On our worst days we forget, but on our best days we remember. Life is a priceless gift. And like a birthday gift, its bounty is only revealed when we tear off the pretty packaging and dig deep into what’s inside. Being alive means feeling everything, the pain and the glory. Despite all our setbacks and suffering we know it’s all worth it. We would endure a thousand lonely, hollow days for that one golden moment, that single breakthrough, that shattering illumination. And when we grow a little older and settle down we learn to stop chasing those moments and realize that they come unbidden to those who know how to wait, grow still, and see the world anew with each breath. This is it. And we’re glad it is. A self-actualized life informed by freedom, love, truth, beauty, and grace is the Holy Grail, nirvana, and the Kingdom of Heaven. It is the treasure of the quest, the prize of the sages, the rapture of the saints, and the birthright of every beating heart.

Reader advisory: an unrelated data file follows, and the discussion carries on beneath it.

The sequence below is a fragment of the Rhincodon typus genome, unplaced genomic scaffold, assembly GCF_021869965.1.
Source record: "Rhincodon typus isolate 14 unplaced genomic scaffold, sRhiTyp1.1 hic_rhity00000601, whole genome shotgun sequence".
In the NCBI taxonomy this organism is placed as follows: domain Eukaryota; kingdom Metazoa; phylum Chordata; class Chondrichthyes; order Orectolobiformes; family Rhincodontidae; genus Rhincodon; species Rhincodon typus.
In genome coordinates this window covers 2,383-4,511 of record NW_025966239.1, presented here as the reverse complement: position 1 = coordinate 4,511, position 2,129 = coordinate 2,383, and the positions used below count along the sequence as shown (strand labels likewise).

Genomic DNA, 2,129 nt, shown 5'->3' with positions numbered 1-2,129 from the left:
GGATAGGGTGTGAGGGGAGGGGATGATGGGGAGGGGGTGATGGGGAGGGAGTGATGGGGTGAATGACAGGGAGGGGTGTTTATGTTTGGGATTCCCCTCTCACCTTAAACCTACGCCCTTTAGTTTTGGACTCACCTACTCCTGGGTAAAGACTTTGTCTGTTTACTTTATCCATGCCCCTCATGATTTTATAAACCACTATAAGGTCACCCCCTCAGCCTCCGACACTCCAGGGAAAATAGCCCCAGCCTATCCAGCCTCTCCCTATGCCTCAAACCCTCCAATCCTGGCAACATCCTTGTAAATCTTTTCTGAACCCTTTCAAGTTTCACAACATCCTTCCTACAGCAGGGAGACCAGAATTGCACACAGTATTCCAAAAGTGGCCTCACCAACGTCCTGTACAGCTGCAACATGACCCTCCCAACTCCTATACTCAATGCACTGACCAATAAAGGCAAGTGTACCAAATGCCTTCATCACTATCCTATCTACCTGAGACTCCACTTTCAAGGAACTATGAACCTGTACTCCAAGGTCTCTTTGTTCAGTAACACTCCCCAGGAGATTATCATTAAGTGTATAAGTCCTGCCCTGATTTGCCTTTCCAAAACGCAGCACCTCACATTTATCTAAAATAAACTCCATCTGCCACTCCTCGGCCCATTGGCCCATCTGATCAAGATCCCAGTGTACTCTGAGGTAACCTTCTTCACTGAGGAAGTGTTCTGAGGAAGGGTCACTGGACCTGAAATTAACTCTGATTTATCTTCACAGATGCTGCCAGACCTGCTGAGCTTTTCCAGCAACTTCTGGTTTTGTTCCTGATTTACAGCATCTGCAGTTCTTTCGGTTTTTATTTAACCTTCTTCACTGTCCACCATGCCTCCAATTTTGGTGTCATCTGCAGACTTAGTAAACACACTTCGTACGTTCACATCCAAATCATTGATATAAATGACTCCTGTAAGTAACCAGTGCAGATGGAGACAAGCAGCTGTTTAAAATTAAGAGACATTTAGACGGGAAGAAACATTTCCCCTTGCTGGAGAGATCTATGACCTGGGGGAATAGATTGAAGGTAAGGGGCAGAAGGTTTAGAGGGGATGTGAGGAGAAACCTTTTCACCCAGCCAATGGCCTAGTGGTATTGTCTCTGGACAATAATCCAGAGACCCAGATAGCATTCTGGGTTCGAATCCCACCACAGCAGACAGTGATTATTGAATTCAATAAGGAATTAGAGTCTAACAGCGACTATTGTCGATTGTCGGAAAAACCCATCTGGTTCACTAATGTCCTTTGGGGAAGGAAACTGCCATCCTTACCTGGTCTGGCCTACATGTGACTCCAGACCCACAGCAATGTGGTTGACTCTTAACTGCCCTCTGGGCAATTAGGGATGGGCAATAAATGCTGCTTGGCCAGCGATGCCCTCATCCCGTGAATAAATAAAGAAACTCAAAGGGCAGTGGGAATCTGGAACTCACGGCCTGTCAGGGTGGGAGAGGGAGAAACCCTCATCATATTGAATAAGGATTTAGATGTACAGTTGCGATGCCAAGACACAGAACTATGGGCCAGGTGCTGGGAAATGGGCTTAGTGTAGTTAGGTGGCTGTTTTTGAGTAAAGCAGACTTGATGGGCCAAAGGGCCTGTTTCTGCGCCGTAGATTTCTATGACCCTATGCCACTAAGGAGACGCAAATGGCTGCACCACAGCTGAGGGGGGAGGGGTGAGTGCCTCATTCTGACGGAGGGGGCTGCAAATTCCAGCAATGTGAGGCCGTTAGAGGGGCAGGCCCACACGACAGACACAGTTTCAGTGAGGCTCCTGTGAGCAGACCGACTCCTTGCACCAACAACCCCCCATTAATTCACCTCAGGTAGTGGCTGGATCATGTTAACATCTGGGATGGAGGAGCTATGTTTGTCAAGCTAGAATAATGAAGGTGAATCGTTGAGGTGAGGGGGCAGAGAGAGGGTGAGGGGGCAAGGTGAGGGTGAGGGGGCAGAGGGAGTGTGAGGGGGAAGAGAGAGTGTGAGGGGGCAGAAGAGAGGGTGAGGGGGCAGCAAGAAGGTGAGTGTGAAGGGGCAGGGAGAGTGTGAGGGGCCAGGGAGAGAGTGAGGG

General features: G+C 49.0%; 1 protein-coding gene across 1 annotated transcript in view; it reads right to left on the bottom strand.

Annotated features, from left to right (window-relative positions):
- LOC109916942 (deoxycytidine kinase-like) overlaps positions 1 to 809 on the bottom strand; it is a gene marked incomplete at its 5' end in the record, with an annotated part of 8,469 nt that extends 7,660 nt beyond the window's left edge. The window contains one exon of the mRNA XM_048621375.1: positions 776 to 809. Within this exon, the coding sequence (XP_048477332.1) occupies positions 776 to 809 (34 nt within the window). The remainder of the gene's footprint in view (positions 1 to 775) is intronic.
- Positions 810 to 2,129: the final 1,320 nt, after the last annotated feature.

7. You
None of the first six best things would have any power at all were it not for our ability to perceive and experience them. As your gratitude for these priceless jewels rises and informs your thoughts, your actions, your rituals, and your relationships, add yourself to the list of miraculous wonders. For some reason the universe decided to express itself as you, in this time and place, and imbue you with all its consciousness and creative capacity. The worst offense is to waste your life. Beginning now, vow to honor these seven gifts by removing for yourself and for as many others as possible any and all impediments to self-actualization. It is our birthright to be amazing. And it is our sacred responsibility to get out of our own way.

Thursday, January 1, 2015

Here Be Dragons



Every January I get that same, giddy feeling. Another year full of potential lies before us like uncharted territory. But there could be trouble ahead. As cartographers used to write on unexplored lands – here be dragons.
Will this be the year we finally lose weight? Win the lottery? Have unforeseen surgery? Finally get married? Finally get divorced? Move?
Lose that last, dumb, bad habit? Lose the house in a fire?
It’s exciting when you think about it – so many possibilities, so many potential disasters. Here be dragons indeed.
Maybe this year we’ll go camping. Or volunteer at the after-school literacy program. Or start painting again. Or finally watch the rest of Game of Thrones. Or not.